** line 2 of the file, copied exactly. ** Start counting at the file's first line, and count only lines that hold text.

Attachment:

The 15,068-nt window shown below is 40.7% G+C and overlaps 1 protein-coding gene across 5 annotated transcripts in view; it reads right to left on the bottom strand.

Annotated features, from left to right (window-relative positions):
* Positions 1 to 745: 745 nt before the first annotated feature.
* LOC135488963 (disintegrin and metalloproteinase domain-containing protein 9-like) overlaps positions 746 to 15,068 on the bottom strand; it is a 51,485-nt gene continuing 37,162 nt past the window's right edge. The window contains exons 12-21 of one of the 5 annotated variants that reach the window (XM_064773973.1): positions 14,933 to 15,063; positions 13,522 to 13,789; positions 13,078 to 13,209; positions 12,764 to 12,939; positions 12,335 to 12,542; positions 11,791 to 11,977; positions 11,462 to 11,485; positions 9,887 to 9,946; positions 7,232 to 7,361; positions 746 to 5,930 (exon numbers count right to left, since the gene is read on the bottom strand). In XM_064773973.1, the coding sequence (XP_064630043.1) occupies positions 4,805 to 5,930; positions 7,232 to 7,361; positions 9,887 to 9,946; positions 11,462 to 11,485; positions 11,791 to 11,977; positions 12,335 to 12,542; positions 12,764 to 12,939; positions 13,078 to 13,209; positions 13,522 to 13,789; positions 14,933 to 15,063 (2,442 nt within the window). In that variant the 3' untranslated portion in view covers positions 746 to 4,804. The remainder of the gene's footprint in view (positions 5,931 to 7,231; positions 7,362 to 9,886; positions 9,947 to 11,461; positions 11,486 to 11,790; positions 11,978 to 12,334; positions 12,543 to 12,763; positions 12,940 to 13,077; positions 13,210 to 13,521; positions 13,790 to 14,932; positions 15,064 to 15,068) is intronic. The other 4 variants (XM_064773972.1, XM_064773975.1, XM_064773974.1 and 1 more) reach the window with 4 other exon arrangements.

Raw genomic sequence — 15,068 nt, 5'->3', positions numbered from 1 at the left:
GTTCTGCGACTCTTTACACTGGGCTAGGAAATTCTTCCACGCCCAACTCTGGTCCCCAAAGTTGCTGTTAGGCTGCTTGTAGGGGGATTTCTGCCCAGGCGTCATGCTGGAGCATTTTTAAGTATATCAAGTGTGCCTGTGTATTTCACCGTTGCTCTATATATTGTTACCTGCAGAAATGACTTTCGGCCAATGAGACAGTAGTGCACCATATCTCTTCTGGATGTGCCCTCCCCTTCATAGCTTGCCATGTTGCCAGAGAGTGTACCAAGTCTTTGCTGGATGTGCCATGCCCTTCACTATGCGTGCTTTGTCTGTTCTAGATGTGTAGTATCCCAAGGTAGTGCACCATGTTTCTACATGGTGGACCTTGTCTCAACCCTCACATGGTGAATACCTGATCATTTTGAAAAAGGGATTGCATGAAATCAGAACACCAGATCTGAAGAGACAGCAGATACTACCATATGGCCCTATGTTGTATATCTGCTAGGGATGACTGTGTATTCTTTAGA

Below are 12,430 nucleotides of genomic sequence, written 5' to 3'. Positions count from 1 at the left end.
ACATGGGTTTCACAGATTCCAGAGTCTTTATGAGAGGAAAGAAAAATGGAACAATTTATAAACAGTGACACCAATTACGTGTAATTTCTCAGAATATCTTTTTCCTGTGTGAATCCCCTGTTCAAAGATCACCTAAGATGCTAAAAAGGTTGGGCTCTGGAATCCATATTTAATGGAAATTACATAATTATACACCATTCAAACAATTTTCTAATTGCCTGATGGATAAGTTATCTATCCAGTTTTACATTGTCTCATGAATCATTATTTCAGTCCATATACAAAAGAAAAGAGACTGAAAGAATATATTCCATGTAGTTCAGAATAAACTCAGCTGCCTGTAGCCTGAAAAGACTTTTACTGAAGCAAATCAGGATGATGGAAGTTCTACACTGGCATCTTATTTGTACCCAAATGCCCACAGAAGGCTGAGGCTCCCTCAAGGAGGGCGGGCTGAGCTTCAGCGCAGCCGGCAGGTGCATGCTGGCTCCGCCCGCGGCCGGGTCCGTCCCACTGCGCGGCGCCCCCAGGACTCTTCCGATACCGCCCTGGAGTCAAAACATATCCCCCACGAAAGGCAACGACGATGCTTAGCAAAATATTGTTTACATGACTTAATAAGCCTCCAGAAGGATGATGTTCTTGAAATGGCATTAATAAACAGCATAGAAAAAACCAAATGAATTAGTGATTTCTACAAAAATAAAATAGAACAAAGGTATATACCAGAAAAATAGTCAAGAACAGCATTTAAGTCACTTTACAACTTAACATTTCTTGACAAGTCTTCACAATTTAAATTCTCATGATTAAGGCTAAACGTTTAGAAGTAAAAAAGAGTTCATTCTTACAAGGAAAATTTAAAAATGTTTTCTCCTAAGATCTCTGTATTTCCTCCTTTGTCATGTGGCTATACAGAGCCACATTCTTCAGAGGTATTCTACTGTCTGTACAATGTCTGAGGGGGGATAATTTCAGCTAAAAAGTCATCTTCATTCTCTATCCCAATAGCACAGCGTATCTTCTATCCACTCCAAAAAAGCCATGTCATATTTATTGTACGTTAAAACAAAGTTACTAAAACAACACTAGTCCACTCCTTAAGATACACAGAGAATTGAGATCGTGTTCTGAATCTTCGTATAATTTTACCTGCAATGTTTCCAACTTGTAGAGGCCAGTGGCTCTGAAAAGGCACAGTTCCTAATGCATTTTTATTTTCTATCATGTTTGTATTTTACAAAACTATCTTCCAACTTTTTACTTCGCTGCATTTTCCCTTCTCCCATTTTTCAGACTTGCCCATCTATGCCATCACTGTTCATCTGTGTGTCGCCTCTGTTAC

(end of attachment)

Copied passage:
Annotated features, from left to right (window-relative positions):